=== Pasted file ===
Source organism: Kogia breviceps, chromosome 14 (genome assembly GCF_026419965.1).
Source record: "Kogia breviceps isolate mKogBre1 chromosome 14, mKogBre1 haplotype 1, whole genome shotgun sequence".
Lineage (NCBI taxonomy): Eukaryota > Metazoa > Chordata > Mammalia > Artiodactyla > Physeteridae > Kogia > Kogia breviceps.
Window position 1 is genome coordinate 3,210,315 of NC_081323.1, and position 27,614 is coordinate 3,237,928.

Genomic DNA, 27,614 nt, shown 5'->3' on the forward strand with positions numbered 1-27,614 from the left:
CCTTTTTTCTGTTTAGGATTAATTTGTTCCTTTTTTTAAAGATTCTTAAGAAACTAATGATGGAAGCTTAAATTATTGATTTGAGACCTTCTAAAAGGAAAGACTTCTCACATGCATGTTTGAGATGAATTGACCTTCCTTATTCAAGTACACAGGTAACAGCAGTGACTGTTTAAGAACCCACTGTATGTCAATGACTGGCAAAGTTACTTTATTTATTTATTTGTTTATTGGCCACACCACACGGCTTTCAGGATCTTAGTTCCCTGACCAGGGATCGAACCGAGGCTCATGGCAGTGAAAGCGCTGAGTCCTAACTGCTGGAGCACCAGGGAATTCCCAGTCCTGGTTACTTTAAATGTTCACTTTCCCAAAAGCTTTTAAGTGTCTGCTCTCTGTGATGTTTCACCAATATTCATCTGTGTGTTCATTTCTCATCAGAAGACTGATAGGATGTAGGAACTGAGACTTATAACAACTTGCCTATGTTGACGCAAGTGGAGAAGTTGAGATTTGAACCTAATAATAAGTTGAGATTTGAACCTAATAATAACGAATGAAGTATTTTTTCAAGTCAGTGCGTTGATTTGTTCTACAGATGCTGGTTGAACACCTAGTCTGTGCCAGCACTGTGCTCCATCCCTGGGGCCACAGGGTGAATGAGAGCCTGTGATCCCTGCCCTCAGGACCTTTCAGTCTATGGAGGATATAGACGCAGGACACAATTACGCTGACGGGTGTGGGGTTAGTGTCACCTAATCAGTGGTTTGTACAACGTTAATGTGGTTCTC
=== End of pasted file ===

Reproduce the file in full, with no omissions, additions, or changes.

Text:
Source organism: Kogia breviceps, chromosome 14 (genome assembly GCF_026419965.1).
Source record: "Kogia breviceps isolate mKogBre1 chromosome 14, mKogBre1 haplotype 1, whole genome shotgun sequence".
Lineage (NCBI taxonomy): Eukaryota > Metazoa > Chordata > Mammalia > Artiodactyla > Physeteridae > Kogia > Kogia breviceps.
Window position 1 is genome coordinate 3,210,315 of NC_081323.1, and position 27,614 is coordinate 3,237,928.

Genomic DNA, 27,614 nt, shown 5'->3' on the forward strand with positions numbered 1-27,614 from the left:
CCTTTTTTCTGTTTAGGATTAATTTGTTCCTTTTTTTAAAGATTCTTAAGAAACTAATGATGGAAGCTTAAATTATTGATTTGAGACCTTCTAAAAGGAAAGACTTCTCACATGCATGTTTGAGATGAATTGACCTTCCTTATTCAAGTACACAGGTAACAGCAGTGACTGTTTAAGAACCCACTGTATGTCAATGACTGGCAAAGTTACTTTATTTATTTATTTGTTTATTGGCCACACCACACGGCTTTCAGGATCTTAGTTCCCTGACCAGGGATCGAACCGAGGCTCATGGCAGTGAAAGCGCTGAGTCCTAACTGCTGGAGCACCAGGGAATTCCCAGTCCTGGTTACTTTAAATGTTCACTTTCCCAAAAGCTTTTAAGTGTCTGCTCTCTGTGATGTTTCACCAATATTCATCTGTGTGTTCATTTCTCATCAGAAGACTGATAGGATGTAGGAACTGAGACTTATAACAACTTGCCTATGTTGACGCAAGTGGAGAAGTTGAGATTTGAACCTAATAATAAGTTGAGATTTGAACCTAATAATAACGAATGAAGTATTTTTTCAAGTCAGTGCGTTGATTTGTTCTACAGATGCTGGTTGAACACCTAGTCTGTGCCAGCACTGTGCTCCATCCCTGGGGCCACAGGGTGAATGAGAGCCTGTGATCCCTGCCCTCAGGACCTTTCAGTCTATGGAGGATATAGACGCAGGACACAATTACGCTGACGGGTGTGGGGTTAGTGTCACCTAATCAGTGGTTTGTACAACGTTAATGTGGTTCTC